(5943 articles):

Clive Price-Jones 
Diego Meozzi 
Paola Arosio 
Philip Hansen 
Wolf Thandoy 

If you think our news service is a valuable resource, please consider a donation. Select your currency and click the PayPal button:

Main Index

Archaeo News 

4 May 2010
Archaeologists explore ancient site in Wisconsin

Traffic will one day race over an archeological treasure trove off Highway 26 near Lake Koshkonong (USA), where a group of Milwaukee archaeologists believe they've found remnants left by some of Wisconsin's earliest residents. For weeks, crews from the Great Lakes Archeological Research Center have been recovering prehistoric American Indian artifacts on a 2-acre strip of land just south of Fort Atkinson.
     The dig is being done through the Wisconsin Department of Transportation in anticipation of the expansion of Highway 26. Tentative state plans would put the northbound lanes of the new, expanded Highway 26 over about 80 percent of the site. Only the east edge of the site would remain untouched as state and privately owned property, officials said.
     "Finding a pristine site like this is very exciting and very rare," said Ricky Kubicek, an archeologist with the Great Lakes Archeological Research Center. "As we bring up (artifacts), most of them are as they were left off by the original (inhabitants)." Kubicek supervises a crew of 15 archeologists who are under a tight deadline to recover as many artifacts from the site as possible. The crew will work until August and hopes to unearth about 50 percent of the artifacts surveyors believe exist on the property, department of transportation officials said.
     Crews are using soil analysis to find artifact deposits known as middens, site archeologist Ryan Harke said. Middens are recognizable because they create breaks in normal soil layering. "They're like ancient garbage dumps," Harke said. Kubicek said some middens have concentrations of discarded items that show ancient people used certain spots at the site for specific tasks, such as tool making or pottery crafting.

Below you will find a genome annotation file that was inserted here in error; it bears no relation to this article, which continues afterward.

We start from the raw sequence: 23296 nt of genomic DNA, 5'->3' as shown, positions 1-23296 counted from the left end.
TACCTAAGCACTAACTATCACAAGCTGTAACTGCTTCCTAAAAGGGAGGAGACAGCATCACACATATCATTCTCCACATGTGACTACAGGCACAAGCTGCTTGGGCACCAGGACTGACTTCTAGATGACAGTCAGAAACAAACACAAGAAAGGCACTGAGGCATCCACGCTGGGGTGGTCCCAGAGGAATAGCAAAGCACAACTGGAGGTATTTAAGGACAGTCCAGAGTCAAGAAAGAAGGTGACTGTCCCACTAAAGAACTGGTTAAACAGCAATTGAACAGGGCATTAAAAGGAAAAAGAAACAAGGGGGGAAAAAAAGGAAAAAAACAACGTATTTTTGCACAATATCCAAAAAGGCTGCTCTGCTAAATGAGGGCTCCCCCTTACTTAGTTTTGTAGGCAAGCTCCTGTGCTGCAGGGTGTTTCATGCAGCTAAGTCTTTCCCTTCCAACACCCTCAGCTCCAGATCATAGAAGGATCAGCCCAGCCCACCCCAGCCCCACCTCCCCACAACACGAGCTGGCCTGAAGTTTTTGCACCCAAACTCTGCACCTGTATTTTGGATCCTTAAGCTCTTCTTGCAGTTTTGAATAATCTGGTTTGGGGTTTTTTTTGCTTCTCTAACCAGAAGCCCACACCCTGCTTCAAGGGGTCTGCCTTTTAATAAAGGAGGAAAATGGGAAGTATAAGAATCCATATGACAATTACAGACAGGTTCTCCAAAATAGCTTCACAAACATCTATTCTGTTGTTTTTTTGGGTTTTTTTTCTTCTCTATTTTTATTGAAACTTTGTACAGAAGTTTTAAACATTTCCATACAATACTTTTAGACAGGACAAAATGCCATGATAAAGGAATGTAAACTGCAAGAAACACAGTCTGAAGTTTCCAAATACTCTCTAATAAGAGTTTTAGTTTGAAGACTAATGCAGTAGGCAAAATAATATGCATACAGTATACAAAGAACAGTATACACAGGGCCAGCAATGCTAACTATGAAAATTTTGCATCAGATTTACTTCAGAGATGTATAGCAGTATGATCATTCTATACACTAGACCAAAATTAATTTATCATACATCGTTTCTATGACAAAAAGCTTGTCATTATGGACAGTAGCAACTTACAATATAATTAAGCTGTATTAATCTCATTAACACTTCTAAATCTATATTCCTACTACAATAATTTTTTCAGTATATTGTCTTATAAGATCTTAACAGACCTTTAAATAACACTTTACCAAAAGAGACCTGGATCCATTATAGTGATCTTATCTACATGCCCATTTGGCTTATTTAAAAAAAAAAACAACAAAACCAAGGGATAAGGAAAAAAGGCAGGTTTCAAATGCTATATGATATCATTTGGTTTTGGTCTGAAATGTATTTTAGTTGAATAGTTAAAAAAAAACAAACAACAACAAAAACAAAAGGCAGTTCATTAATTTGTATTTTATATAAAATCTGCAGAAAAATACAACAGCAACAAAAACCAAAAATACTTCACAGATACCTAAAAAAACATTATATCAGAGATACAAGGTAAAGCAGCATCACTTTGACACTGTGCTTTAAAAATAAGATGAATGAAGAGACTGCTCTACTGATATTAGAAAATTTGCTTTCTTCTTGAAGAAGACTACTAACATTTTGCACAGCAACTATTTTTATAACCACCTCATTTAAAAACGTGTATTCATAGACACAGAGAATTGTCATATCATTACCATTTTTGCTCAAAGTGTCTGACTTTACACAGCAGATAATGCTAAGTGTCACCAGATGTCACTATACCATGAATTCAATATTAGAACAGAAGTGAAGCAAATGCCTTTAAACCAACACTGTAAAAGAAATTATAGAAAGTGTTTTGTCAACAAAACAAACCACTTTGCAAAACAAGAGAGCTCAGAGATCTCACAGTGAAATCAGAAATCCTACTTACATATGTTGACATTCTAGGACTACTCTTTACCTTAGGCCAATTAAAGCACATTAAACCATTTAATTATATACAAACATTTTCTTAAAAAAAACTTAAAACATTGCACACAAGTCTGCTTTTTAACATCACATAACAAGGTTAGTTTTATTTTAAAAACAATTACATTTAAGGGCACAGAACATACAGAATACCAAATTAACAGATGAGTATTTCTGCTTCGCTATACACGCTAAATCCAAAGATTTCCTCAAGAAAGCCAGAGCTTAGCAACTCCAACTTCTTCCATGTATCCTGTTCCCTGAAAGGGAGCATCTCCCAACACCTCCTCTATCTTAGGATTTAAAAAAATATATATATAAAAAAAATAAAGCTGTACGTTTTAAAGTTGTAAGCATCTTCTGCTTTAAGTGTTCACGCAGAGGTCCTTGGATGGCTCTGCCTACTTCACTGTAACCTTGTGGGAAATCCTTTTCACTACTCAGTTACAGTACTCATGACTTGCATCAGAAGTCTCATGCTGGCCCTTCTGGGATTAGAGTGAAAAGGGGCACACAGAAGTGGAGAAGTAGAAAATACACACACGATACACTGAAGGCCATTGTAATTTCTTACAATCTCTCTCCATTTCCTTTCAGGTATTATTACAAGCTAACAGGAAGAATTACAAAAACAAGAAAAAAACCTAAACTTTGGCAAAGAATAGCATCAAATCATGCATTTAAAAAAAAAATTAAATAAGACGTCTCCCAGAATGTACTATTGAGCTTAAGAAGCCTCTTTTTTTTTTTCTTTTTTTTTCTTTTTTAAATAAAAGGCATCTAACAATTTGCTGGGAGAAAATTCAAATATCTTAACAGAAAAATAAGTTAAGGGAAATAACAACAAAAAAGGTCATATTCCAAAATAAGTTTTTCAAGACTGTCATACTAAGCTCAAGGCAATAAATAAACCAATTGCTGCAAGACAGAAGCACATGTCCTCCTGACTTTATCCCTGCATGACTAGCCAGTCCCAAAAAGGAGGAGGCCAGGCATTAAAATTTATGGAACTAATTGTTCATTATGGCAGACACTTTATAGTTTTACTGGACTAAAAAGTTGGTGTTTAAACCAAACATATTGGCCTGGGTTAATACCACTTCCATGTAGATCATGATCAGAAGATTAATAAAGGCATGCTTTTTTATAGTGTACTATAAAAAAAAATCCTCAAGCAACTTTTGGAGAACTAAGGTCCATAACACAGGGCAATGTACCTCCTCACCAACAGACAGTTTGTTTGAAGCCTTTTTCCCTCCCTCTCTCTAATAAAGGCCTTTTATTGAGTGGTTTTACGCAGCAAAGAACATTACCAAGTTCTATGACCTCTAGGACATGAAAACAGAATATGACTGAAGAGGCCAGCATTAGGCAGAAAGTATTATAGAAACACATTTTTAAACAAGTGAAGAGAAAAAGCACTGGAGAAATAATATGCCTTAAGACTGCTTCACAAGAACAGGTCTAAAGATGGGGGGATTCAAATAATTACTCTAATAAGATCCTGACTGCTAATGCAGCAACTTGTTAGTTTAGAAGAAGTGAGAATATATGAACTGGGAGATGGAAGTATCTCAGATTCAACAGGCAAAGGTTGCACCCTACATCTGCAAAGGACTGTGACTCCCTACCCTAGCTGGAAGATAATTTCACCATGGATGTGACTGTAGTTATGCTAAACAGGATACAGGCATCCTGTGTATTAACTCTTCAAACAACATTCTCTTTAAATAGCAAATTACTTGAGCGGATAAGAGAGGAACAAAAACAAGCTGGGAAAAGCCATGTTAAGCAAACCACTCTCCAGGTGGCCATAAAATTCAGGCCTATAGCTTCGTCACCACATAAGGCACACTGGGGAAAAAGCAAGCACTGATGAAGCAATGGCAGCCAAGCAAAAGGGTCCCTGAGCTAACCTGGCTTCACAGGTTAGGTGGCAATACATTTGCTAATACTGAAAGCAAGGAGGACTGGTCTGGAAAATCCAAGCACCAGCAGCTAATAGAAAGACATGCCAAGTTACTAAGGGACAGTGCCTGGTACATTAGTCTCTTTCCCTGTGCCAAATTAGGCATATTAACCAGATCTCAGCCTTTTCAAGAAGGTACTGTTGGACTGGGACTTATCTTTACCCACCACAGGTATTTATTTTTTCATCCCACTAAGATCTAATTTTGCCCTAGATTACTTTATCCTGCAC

While crews have found no human remains at the site, other items include pottery and tool fragments from the Woodland people, an ancient native group that lived in the region 2,500 to 800 years ago. One significant artifact crews unearthed is PROBABLY a Folsom point, a type of stone spear head used by hunters in the Paleo era - one of the earliest prehistoric cultures in Wisconsin. Kubicek said he expects to find significant items until the very end of the dig.
     The bulk of artifacts found at the site will be sent to UW-Milwaukee for further analysis of their composition, age and what cultures might have used them, Kubicek said. Currently, there are no plans to make the site a protected historical site.

Source: GazetteXtra.com (2 May 2010)

Share this webpage:

Copyright Statement
Publishing system powered by Movable Type 2.63